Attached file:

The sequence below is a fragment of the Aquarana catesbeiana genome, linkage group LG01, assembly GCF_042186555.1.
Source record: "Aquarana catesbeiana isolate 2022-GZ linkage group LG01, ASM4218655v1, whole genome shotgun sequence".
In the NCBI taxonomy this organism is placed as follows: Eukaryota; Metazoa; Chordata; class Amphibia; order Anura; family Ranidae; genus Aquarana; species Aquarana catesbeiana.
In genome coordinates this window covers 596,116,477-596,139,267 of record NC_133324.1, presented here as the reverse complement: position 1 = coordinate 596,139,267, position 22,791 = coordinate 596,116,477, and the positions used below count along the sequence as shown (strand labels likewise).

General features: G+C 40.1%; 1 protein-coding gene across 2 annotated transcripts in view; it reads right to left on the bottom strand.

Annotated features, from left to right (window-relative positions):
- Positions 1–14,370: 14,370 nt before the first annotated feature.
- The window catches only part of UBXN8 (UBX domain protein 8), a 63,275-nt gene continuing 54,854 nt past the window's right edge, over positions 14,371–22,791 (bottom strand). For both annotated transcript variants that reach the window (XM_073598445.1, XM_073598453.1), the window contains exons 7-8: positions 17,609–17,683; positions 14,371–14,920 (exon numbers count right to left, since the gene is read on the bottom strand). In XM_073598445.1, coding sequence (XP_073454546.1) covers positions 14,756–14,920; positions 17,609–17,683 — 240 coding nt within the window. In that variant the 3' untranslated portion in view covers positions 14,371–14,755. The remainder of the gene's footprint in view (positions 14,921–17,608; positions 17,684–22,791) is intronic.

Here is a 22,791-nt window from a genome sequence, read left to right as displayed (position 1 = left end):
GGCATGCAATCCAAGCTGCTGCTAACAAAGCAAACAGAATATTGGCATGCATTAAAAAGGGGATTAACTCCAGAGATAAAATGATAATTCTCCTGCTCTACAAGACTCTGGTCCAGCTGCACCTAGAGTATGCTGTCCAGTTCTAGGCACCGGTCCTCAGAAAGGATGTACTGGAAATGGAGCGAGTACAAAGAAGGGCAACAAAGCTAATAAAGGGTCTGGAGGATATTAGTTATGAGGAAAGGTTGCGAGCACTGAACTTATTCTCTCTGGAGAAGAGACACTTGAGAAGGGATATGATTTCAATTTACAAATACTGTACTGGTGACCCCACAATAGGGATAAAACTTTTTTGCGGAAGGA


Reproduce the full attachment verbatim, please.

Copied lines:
The sequence below is a fragment of the Aquarana catesbeiana genome, linkage group LG01, assembly GCF_042186555.1.
Source record: "Aquarana catesbeiana isolate 2022-GZ linkage group LG01, ASM4218655v1, whole genome shotgun sequence".
In the NCBI taxonomy this organism is placed as follows: Eukaryota; Metazoa; Chordata; class Amphibia; order Anura; family Ranidae; genus Aquarana; species Aquarana catesbeiana.
In genome coordinates this window covers 596,116,477-596,139,267 of record NC_133324.1, presented here as the reverse complement: position 1 = coordinate 596,139,267, position 22,791 = coordinate 596,116,477, and the positions used below count along the sequence as shown (strand labels likewise).

General features: G+C 40.1%; 1 protein-coding gene across 2 annotated transcripts in view; it reads right to left on the bottom strand.

Annotated features, from left to right (window-relative positions):
- Positions 1–14,370: 14,370 nt before the first annotated feature.
- The window catches only part of UBXN8 (UBX domain protein 8), a 63,275-nt gene continuing 54,854 nt past the window's right edge, over positions 14,371–22,791 (bottom strand). For both annotated transcript variants that reach the window (XM_073598445.1, XM_073598453.1), the window contains exons 7-8: positions 17,609–17,683; positions 14,371–14,920 (exon numbers count right to left, since the gene is read on the bottom strand). In XM_073598445.1, coding sequence (XP_073454546.1) covers positions 14,756–14,920; positions 17,609–17,683 — 240 coding nt within the window. In that variant the 3' untranslated portion in view covers positions 14,371–14,755. The remainder of the gene's footprint in view (positions 14,921–17,608; positions 17,684–22,791) is intronic.

Here is a 22,791-nt window from a genome sequence, read left to right as displayed (position 1 = left end):
GGCATGCAATCCAAGCTGCTGCTAACAAAGCAAACAGAATATTGGCATGCATTAAAAAGGGGATTAACTCCAGAGATAAAATGATAATTCTCCTGCTCTACAAGACTCTGGTCCAGCTGCACCTAGAGTATGCTGTCCAGTTCTAGGCACCGGTCCTCAGAAAGGATGTACTGGAAATGGAGCGAGTACAAAGAAGGGCAACAAAGCTAATAAAGGGTCTGGAGGATATTAGTTATGAGGAAAGGTTGCGAGCACTGAACTTATTCTCTCTGGAGAAGAGACACTTGAGAAGGGATATGATTTCAATTTACAAATACTGTACTGGTGACCCCACAATAGGGATAAAACTTTTTTGCGGAAGGA